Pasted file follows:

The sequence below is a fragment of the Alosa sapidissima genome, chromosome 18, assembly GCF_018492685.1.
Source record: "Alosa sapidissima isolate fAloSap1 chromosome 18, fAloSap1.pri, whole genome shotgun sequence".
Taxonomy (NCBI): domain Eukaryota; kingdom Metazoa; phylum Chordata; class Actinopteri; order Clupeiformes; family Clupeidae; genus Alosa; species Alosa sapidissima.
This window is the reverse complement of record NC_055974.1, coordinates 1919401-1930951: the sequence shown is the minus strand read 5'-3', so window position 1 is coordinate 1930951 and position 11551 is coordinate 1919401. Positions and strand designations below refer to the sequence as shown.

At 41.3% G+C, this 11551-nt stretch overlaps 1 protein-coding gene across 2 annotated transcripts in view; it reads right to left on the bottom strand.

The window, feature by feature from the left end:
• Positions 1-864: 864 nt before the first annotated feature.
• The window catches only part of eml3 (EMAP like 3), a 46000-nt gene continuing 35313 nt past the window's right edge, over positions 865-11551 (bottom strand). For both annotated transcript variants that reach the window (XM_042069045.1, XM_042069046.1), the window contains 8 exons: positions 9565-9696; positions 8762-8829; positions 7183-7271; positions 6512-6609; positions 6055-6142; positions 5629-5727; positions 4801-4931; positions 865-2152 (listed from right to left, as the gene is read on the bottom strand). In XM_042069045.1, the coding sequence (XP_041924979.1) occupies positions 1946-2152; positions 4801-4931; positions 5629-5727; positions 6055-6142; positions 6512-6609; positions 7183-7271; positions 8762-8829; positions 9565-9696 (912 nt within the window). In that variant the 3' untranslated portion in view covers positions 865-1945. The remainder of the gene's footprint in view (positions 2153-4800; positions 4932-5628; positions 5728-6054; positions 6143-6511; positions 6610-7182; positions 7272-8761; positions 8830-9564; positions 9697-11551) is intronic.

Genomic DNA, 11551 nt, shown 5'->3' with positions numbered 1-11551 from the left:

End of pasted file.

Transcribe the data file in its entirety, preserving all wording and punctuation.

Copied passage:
The sequence below is a fragment of the Alosa sapidissima genome, chromosome 18, assembly GCF_018492685.1.
Source record: "Alosa sapidissima isolate fAloSap1 chromosome 18, fAloSap1.pri, whole genome shotgun sequence".
Taxonomy (NCBI): domain Eukaryota; kingdom Metazoa; phylum Chordata; class Actinopteri; order Clupeiformes; family Clupeidae; genus Alosa; species Alosa sapidissima.
This window is the reverse complement of record NC_055974.1, coordinates 1919401-1930951: the sequence shown is the minus strand read 5'-3', so window position 1 is coordinate 1930951 and position 11551 is coordinate 1919401. Positions and strand designations below refer to the sequence as shown.

At 41.3% G+C, this 11551-nt stretch overlaps 1 protein-coding gene across 2 annotated transcripts in view; it reads right to left on the bottom strand.

The window, feature by feature from the left end:
• Positions 1-864: 864 nt before the first annotated feature.
• The window catches only part of eml3 (EMAP like 3), a 46000-nt gene continuing 35313 nt past the window's right edge, over positions 865-11551 (bottom strand). For both annotated transcript variants that reach the window (XM_042069045.1, XM_042069046.1), the window contains 8 exons: positions 9565-9696; positions 8762-8829; positions 7183-7271; positions 6512-6609; positions 6055-6142; positions 5629-5727; positions 4801-4931; positions 865-2152 (listed from right to left, as the gene is read on the bottom strand). In XM_042069045.1, the coding sequence (XP_041924979.1) occupies positions 1946-2152; positions 4801-4931; positions 5629-5727; positions 6055-6142; positions 6512-6609; positions 7183-7271; positions 8762-8829; positions 9565-9696 (912 nt within the window). In that variant the 3' untranslated portion in view covers positions 865-1945. The remainder of the gene's footprint in view (positions 2153-4800; positions 4932-5628; positions 5728-6054; positions 6143-6511; positions 6610-7182; positions 7272-8761; positions 8830-9564; positions 9697-11551) is intronic.

Genomic DNA, 11551 nt, shown 5'->3' with positions numbered 1-11551 from the left: